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Diagnosis and Impact of Bipolar Depression

Charles L. Bowden, MD

Department of Psychiatry, University of Texas Health Science Center, and the Center for Bipolar Illness Interventions in Hispanic Communities, San Antonio

Misdiagnosis of Bipolar Disorder

A study1 conducted by the Depressive and Bipolar Support Alliance found that 69% of patients with bipolar disorder were initially misdiagnosed, and about a third of those initially misdiagnosed were symptomatic for 10 years or more before being diagnosed correctly. Since most people with bipolar disorder have onset of illness during adolescence, most formal education will have been completed and adversely impacted by the illness before the person is started on the right course of treatment. If bipolar diagnosis does not happen until a person's mid-20s, many of the activities that lead to early career success and choice of a lifetime mate in a marriage or partnership may have occurred and been affected by the disorder before it is recognized and properly treated.

 

Bipolarity in Depressive Episodes

Patients with bipolar disorder usually seek treatment for depression and often do not spontaneously report the presence of clear hypomanic symptoms.2 Clinicians should carefully screen for indications of bipolar mania in all patients with depression or anxiety, especially those with early onset or persisting depression or anxiety or with a family history of bipolar disorder. Watch this brief video to gain insights into diagnosing bipolar disorder with patients experiencing depression (AV 1AV 1).

 

A study3 of 1,380 subjects with bipolar disorder evaluated the incidence of manic or hypomanic symptomatology during depressive episodes. Approximately two thirds of depressed patients had manic or hypomanic symptoms; racing thoughts and distractibility were the most common (AV 2AV 2). So, when evaluating patients with depression for bipolar disorder, the symptomatology to look for is not elation or grandiosity but rather distractibility and racing thoughts. One tool that clinicians could use to identify discrete behavioral components of bipolar disorder is the Bipolar Inventory of Symptoms Scale.4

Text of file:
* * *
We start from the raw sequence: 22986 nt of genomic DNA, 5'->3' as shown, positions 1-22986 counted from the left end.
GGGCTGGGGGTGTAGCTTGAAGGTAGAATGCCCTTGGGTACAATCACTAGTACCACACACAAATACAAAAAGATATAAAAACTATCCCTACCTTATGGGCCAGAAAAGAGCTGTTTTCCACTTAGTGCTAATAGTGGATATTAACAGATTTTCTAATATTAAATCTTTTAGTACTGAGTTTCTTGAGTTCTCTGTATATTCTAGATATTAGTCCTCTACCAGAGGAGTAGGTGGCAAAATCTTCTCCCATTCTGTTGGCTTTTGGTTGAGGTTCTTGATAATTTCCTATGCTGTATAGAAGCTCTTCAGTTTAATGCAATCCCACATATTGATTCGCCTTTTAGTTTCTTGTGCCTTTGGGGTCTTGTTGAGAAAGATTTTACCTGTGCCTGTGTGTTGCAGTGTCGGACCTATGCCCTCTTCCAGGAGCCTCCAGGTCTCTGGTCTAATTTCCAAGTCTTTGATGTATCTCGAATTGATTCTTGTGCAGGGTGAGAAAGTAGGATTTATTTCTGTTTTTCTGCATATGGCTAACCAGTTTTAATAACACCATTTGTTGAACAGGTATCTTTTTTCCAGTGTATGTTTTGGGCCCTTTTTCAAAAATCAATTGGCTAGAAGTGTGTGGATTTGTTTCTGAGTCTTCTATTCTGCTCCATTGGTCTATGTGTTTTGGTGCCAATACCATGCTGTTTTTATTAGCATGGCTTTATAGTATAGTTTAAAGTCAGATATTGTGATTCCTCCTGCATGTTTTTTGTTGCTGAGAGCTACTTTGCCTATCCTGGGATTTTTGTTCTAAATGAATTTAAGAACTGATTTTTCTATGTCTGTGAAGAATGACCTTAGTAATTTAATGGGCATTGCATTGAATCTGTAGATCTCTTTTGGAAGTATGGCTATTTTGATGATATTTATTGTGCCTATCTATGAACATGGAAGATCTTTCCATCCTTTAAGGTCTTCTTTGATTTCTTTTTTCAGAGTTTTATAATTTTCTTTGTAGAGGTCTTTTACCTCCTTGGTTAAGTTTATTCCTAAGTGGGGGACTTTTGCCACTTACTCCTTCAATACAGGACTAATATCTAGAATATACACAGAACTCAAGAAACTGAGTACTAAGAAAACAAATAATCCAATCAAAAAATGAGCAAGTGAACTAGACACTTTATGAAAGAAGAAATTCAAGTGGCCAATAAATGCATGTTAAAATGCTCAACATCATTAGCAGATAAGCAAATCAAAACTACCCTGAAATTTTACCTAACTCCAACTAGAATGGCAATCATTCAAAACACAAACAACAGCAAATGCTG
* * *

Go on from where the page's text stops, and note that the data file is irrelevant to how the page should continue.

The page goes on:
Role Impairment and Course of Illness of Bipolar Disorder

 

Both mania/hypomania and depression cause severe role impairment for people with bipolar disorder, but those with depression have greater role impairment than those with mania in both bipolar I and II disorders.5 Additionally, subthreshold depressive symptoms in bipolar disorder are associated with almost as much impairment as full syndromal depressive symptomatology. However, subthreshold manic symptoms, ie, mild hypomania, were less likely to be associated with severe role impairment than full syndromal mania (AV 3AV 3).5 Thus, the distractibility and racing thoughts experienced in bipolar mania are not associated with as much dysfunction as even mild levels of bipolar depression.

Bipolar depression is more than just the other side of the bipolar coin from mania; that is, manic and depressive episodes may not alternate evenly. Depression is more likely to be repeated in subsequent episodes than mania. Two 18-month studies6,7 of subjects with bipolar I disorder who were currently or recently manic/hypomanic or depressed found that, of the subjects from the depressed group who developed a new mood episode, three quarters had a repeat depressive episode. By contrast, subjects with recent mania/hypomania displayed a small increase in the likelihood for the development of a new manic episode. In other words, depression is highly predictive of future depression, but mania is no more predictive of future mania than it is of future depression.